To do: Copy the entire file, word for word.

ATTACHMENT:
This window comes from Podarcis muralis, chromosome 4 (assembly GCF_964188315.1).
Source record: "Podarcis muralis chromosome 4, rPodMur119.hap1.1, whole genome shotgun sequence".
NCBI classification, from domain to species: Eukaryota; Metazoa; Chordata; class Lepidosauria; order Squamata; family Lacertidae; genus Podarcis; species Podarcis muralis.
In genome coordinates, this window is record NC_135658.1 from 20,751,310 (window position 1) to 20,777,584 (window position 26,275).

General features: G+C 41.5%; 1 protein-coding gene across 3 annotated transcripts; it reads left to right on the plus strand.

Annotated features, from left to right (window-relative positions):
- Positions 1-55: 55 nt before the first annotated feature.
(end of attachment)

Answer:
This window comes from Podarcis muralis, chromosome 4 (assembly GCF_964188315.1).
Source record: "Podarcis muralis chromosome 4, rPodMur119.hap1.1, whole genome shotgun sequence".
NCBI classification, from domain to species: Eukaryota; Metazoa; Chordata; class Lepidosauria; order Squamata; family Lacertidae; genus Podarcis; species Podarcis muralis.
In genome coordinates, this window is record NC_135658.1 from 20,751,310 (window position 1) to 20,777,584 (window position 26,275).

General features: G+C 41.5%; 1 protein-coding gene across 3 annotated transcripts; it reads left to right on the plus strand.

Annotated features, from left to right (window-relative positions):
- Positions 1-55: 55 nt before the first annotated feature.